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Hardly cut-price: Private equity look at 99p Stores for £60m

The family behind 99p Stores is considering a sale of the single-price retailer to a private equity firm for up to £60m.

Electra Partners is thought to be the front-runner to acquire the chain which has almost 150 shops, but a number of other private equity houses have also registered an interest.

The Lalani family, which owns and founded the shops in 2001, is now mulling over whether to grant exclusivity to a preferred bidder. The family hired DC Advisory Partners to run an auction last year and had initially wanted up to £80m for the chain. But sources suggest a price tag of between £50m and £60m is more realistic.

The group has expanded aggressively in recent years, largely by acquiring scores of shops from Woolworths, which collapsed in late 2008.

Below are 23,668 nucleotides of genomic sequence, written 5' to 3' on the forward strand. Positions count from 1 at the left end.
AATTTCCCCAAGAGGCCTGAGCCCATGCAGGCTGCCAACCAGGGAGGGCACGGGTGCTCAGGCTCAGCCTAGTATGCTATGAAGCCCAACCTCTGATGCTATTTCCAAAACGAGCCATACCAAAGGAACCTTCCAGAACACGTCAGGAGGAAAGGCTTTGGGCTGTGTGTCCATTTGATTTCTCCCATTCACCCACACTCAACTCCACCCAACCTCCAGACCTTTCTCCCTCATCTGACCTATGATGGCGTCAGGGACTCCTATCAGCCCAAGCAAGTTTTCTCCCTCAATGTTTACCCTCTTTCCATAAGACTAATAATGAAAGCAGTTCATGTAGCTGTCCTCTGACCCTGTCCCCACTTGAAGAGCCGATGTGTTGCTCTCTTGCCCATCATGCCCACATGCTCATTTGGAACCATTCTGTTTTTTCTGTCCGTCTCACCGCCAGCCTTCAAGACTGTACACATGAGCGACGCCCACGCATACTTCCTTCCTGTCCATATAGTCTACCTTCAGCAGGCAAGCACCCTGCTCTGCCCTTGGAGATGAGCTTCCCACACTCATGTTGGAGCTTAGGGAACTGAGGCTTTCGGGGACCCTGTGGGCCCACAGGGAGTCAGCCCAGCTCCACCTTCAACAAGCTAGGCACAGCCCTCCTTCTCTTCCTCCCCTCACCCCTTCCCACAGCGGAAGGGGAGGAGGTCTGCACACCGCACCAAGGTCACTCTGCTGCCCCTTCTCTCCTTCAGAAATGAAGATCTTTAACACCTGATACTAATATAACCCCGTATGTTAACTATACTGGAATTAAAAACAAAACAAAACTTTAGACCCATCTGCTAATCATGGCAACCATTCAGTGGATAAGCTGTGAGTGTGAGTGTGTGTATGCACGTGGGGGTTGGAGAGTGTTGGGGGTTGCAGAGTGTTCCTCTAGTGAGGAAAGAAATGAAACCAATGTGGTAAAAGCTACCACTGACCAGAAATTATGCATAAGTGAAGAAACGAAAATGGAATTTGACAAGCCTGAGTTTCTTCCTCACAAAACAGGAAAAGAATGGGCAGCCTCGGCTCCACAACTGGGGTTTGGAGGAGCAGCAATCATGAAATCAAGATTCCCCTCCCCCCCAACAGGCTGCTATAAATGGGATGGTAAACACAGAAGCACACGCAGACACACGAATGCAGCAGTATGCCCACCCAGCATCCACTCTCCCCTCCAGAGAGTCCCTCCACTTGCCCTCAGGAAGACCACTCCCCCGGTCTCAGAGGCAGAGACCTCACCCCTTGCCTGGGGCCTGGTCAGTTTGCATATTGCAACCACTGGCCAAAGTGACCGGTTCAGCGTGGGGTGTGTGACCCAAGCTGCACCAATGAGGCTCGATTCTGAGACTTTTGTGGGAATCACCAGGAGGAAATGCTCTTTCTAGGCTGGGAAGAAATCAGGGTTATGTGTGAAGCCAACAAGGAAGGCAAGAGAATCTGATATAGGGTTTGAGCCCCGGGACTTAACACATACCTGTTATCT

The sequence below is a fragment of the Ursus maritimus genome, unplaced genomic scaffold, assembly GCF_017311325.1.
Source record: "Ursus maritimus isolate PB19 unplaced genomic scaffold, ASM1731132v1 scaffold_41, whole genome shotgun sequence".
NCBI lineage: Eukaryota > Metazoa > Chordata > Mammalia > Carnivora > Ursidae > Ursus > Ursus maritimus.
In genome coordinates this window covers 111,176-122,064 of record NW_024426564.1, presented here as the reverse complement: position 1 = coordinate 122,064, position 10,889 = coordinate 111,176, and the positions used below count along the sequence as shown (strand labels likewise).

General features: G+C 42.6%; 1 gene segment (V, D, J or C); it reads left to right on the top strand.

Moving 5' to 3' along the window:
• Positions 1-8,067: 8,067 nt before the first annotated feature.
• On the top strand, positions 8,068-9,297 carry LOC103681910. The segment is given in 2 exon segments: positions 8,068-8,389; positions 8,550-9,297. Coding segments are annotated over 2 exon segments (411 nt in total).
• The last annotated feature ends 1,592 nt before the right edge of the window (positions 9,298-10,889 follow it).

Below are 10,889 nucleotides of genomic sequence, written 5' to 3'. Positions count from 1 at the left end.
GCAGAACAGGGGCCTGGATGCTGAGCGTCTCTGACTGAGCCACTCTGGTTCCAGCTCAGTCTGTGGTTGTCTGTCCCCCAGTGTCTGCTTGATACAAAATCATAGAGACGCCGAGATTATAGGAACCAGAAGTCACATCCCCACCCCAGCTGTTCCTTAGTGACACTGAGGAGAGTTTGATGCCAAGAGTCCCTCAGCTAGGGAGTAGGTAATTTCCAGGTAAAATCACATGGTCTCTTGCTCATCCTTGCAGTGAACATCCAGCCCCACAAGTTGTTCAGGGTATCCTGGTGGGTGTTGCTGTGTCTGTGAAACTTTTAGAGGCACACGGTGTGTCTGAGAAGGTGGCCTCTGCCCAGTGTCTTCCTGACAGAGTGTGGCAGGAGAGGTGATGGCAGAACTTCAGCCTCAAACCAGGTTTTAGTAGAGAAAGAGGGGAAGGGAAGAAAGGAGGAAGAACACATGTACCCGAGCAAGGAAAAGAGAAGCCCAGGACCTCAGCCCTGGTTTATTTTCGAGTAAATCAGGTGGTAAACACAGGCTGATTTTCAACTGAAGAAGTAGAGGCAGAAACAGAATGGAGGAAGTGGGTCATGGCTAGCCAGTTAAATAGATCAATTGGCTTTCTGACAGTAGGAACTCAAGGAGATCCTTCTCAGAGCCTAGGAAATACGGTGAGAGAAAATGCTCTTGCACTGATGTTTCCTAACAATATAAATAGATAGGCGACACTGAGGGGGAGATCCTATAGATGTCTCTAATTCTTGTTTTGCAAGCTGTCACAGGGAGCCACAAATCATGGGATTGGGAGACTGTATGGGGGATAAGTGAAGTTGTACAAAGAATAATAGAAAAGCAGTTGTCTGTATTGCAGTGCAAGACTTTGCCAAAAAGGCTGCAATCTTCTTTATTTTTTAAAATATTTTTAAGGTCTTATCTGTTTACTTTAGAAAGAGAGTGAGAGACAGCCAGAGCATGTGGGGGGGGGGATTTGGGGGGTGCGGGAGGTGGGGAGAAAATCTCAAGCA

But 99p Stores has also benefited from rising demands for its products, such as a box of Maltesers or two litres of milk for 99p, among cash-strapped UK consumers. It more than trebled its pre-tax profits to £6.34m for the year to 31 January 2011, driven by rising sales and improved margins. Turnover soared by 26 per cent to £231m, boosted by 10 new stores including a new trading format, Family Bargains, which is not restricted to single pricing.

However, there is no guarantee that a sale will go ahead and potential investors have raised concerns during the due diligence process. All parties declined to comment.

If a buyer is found, it is thought that co-founder Nadir Lalani's sons, Hussein and Faisal – the managing director and buying director, respectively – could remain involved at the chain.

The UK's single-price market leader Poundland was bought for £200m by the US firm Warburg Pincus in 2010.